SCIENTIFIC NAME(S): Medicago sativa L. Common cultivars include Weevelchek, Saranac, Team, Arc, Classic, and Buffalo. Family: Leguminosae



Alfalfa has played an important role as a livestock forage. Its use probably originated in Southeast Asia. The Arabs fed alfalfa to their horses, claiming it made the animals swift and strong, and named the legume "Al-fal-fa" meaning "father of all foods." The medicinal uses of alfalfa stem from anecdotal reports that the leaves cause diuresis and are useful in the treatment of kidney, bladder, and prostate disorders. Leaf preparations have been touted for their anti-arthritic and anti-diabetic activity, for treatment of dyspepsia, and as an anti-asthmatic. Alfalfa extracts are used in baked goods, beverages, and prepared foods, and the plant serves as a commercial source of chlorophyll and caroten.

Botany :- This legume grows throughout the world under widely varying conditions. A perennial herb, it has trifoliate dentate leaves with an under­ground stem that is often woody. Alfalfa grows to approximately 1 m and its blue-violet flowers bloom from July to September.

Uses of Alfalfa

The most promising value for alfalfa as a health treatment is in the area of cholesterol control. Based on empirical evidence, fibers and chemicals in alfalfa appear to stick to cholesterol, keeping it from staying in the blood or depositing in blood vessels. It is an excellent source of nutritive properties with minerals, chlorophyll and vitamins. Alfalfa is high in chlorophyll and nutrients. Treating with alfalfa preparations is generally without side effects, however the seeds contain a slightly toxic amino acid L-canavanine.

Alfalfa sprouts are used as a salad ingredient in the United States and Australia. Tender shoots are eaten in some places as a leaf vegetable . Human consumption of older plant parts is limited primarily by very high fiber content. Alfalfa has the potential to be the most prolific of all leaf vegetable crops, processed by drying and grinding into powder, or by pulping to extract leaf concentrate

Side Effects of Alfalfa

Alfalfa ingestion, especially of the seeds, has been associated with various deleterious effects, and alfalfa seeds and sprouts can be contaminated with bacteria such as S. enterica and E. coli. The FDA issued an advisory indicating that children, the elderly, and people with compromised immune systems should avoid eating alfalfa sprouts. Ingestion of alfalfa preparations is generally without important side effects in healthy adults.


Used for cholesterol reduction in adults, a recommended dose of alfalfa is 40 mg of alfalfa seed or 5,000 mg to 10,000 mg (5 grams to 10 grams) of dried alfalfa leaves and stems three times a day. Dried alfalfa may be taken as capsules, tablets, or tea made from dried alfalfa soaked in boiling water for 10 to 15 minutes, then strained before drinking.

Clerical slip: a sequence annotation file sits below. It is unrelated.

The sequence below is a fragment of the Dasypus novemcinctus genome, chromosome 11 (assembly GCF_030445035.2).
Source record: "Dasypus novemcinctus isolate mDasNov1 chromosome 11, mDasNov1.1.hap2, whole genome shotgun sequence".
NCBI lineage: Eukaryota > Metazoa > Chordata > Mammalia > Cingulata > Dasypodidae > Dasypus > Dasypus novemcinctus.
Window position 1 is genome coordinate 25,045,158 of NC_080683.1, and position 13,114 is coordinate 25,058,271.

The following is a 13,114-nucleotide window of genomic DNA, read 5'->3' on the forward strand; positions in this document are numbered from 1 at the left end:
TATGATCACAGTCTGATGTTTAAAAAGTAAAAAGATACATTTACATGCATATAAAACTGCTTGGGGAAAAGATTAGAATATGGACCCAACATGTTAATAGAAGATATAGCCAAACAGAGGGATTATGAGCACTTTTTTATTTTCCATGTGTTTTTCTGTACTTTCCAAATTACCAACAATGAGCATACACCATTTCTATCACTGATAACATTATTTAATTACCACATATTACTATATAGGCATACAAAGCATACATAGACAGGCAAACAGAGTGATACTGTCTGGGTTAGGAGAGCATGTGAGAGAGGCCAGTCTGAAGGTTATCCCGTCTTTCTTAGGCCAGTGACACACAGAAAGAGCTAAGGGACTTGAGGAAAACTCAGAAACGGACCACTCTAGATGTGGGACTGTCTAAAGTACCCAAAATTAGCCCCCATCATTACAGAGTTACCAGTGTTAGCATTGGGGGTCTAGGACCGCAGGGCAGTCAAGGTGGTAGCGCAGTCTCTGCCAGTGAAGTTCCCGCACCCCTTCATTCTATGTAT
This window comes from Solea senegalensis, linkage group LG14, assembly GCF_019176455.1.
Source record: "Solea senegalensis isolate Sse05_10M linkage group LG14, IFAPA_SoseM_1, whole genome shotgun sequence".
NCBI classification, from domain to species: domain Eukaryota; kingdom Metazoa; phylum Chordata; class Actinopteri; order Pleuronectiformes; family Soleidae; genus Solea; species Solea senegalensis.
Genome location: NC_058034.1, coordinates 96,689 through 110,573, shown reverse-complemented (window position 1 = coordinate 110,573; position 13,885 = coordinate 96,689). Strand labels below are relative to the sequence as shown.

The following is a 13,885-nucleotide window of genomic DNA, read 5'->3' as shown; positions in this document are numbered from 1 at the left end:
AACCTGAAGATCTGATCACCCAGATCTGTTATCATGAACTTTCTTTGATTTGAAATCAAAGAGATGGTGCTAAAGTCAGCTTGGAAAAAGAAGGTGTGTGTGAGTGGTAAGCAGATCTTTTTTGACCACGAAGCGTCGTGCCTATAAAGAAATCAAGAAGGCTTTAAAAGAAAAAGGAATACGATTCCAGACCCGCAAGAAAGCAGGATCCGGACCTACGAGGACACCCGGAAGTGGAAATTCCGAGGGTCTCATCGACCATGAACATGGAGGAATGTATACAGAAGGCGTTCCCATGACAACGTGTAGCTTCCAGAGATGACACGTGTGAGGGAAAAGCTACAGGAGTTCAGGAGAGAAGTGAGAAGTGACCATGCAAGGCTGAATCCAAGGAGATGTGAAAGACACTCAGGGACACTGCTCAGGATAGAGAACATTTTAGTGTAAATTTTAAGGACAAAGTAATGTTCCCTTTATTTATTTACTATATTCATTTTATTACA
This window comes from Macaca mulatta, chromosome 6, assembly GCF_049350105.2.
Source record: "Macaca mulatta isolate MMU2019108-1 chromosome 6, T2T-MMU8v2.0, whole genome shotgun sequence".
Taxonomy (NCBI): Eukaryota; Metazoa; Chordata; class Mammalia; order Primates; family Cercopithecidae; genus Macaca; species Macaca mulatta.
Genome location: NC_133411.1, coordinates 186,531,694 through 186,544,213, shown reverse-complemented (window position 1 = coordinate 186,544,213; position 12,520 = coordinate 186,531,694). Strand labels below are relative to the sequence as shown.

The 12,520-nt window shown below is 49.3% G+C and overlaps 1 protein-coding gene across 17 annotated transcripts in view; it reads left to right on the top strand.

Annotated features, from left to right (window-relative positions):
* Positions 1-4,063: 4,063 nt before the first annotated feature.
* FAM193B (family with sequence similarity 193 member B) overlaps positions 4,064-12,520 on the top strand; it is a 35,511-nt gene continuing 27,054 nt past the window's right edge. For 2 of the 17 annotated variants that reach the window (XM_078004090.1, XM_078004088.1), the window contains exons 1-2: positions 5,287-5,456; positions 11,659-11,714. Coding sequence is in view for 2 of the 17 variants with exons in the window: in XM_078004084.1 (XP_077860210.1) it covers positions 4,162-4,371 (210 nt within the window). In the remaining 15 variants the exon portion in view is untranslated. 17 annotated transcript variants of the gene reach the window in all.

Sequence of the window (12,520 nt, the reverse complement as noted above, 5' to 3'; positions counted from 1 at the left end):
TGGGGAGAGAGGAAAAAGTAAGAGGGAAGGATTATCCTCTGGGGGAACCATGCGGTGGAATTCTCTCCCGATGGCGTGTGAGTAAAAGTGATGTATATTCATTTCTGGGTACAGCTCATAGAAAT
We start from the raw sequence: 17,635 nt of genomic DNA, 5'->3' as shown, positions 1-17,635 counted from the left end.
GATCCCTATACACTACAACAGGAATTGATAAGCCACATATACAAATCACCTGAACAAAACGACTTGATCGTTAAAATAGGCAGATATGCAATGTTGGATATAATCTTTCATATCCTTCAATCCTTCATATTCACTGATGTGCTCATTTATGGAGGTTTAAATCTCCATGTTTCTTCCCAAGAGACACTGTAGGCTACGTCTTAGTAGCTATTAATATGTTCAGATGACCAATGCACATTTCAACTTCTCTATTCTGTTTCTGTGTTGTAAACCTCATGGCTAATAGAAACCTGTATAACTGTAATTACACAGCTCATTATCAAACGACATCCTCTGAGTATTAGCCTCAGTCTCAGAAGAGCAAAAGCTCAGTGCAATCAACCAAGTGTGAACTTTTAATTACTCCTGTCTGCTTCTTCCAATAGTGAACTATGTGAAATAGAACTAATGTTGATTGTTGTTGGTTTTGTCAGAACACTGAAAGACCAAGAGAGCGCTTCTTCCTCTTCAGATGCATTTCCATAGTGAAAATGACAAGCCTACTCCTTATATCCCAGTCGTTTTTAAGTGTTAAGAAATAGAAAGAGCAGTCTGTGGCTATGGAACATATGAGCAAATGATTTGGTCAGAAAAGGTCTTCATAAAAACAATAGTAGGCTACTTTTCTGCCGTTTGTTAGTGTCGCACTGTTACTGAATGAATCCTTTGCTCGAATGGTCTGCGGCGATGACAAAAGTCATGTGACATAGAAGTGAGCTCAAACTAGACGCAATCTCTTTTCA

A case of reversible asymptomatic pancytopenia with splenomegaly has been reported in a man who ingested up to 160 g of ground alfalfa seeds daily as part of a cholesterol­reducing diet. His plasma cholesterol decreased from 218 mgldL to 130 to 160 mgldL. Pancytopenia was believed to be due to canavanine. A popular self-treatment for asthma and hay fever suggests the ingestion of alfalfa tablets. There is no scientific evidence that this treatment is effective. Fortunately, the occurrence of cross-sensitization between alfalfa (a legume) and grass pollens appears un­likely, assuming the tablets are not contaminated with materials from grasses. One patient died of listeriosis following the ingestion of contaminated alfalfa tablets.

Alfalfa seeds and sprouts can be contaminated with such pathogens as Salmonella enterica and Escherichia coli. Most healthy adults exposed to salmonella or E. coli will have symptoms such as diarrhea, nausea, abdominal cramping, and fever that are self-limiting. The E. coli infection can lead to hemolytic uremic syndrome with kidney failure or death in children or the elderly. In 1995, outbreaks of Salmonella infection occurred in the US because of the consumption of contamiated alfalfa sprouts. In 1995 to 1996, 133 patients in Oregon and British Columbia developed salmonellosis from ingesting alfalfa sprouts contaminated with S. enterica (serotype Newport). Also in 1995, > 242 patients in the US and Finland developed salmonellosis from ingesting alfalfa sprouts contaminated with S. enterica (serotype Stanley). In June and July 1997, simultaneous outbreaks of E. coli 0157:H7 infection in Michigan and Virginia were independently associated with eating alfalfa sprouts grown from the same seed lot. The FDA issued an advisory indicating that children, the elderly, and people with compromised immune systems should avoid eating alfalfa sprouts.

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